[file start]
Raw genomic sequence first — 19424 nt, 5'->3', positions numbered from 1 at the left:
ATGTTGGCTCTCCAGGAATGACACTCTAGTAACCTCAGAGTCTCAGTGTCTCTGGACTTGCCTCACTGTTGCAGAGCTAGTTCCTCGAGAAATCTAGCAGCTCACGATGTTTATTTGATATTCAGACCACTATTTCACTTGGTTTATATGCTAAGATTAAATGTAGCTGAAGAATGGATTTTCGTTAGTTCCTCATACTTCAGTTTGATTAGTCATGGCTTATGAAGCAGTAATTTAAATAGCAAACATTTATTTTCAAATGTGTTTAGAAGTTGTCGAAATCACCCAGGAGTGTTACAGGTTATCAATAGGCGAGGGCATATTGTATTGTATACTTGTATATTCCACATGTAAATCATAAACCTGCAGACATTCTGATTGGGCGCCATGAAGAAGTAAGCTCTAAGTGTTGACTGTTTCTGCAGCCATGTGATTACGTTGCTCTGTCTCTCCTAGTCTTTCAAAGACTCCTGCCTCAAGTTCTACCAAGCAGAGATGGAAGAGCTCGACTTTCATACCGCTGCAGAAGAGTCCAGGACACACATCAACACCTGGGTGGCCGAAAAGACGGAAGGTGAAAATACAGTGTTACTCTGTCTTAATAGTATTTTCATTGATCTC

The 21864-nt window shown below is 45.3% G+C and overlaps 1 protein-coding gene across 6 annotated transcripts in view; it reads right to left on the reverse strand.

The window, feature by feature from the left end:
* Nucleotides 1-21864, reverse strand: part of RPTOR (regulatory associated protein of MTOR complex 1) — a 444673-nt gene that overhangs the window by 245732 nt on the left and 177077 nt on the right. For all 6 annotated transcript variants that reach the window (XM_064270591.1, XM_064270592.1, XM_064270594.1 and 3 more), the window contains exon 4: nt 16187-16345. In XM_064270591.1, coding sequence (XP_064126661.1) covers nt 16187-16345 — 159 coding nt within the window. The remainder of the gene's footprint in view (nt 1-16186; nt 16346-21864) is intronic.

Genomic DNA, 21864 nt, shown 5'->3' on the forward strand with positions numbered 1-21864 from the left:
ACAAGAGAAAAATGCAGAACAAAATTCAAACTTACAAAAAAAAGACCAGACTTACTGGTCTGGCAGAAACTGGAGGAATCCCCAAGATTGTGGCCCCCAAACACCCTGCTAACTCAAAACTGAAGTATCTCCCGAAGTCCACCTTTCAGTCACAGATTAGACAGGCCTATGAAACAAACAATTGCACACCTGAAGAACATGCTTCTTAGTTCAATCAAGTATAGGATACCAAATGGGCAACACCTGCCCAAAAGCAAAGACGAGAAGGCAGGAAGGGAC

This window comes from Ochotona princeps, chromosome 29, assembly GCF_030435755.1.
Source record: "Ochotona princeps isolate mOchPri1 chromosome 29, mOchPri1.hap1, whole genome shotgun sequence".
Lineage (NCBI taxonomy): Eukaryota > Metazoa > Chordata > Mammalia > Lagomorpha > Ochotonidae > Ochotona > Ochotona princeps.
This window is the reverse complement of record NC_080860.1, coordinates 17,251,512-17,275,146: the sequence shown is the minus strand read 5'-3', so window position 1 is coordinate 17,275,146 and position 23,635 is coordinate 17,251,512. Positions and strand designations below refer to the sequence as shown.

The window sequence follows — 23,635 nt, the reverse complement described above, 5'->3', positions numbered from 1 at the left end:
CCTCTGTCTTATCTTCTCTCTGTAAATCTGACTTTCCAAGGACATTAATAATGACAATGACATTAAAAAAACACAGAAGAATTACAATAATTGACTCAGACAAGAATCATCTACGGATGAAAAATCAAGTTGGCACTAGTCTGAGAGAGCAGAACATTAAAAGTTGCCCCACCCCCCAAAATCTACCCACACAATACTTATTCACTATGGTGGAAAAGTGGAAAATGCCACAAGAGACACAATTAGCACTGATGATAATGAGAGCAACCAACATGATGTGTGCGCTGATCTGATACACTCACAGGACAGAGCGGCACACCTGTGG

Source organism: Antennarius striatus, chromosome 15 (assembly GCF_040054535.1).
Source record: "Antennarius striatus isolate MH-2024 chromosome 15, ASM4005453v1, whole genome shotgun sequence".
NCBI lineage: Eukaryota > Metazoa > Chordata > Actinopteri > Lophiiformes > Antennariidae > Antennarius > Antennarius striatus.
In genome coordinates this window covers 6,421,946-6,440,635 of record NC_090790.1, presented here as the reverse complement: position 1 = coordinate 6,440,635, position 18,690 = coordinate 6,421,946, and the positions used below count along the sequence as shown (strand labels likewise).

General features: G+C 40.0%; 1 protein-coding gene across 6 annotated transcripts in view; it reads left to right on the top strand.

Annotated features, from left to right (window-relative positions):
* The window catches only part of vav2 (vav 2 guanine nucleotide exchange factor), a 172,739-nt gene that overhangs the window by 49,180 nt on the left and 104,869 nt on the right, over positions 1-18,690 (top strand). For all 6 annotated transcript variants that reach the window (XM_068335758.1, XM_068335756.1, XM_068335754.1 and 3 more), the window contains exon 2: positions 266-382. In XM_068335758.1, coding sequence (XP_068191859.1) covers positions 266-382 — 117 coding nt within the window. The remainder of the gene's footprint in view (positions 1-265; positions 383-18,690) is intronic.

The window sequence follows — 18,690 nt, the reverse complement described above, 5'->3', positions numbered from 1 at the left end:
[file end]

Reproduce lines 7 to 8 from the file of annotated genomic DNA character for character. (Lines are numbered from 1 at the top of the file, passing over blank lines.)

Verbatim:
ACAAGAGAAAAATGCAGAACAAAATTCAAACTTACAAAAAAAAGACCAGACTTACTGGTCTGGCAGAAACTGGAGGAATCCCCAAGATTGTGGCCCCCAAACACCCTGCTAACTCAAAACTGAAGTATCTCCCGAAGTCCACCTTTCAGTCACAGATTAGACAGGCCTATGAAACAAACAATTGCACACCTGAAGAACATGCTTCTTAGTTCAATCAAGTATAGGATACCAAATGGGCAACACCTGCCCAAAAGCAAAGACGAGAAGGCAGGAAGGGAC

This window comes from Ochotona princeps, chromosome 29, assembly GCF_030435755.1.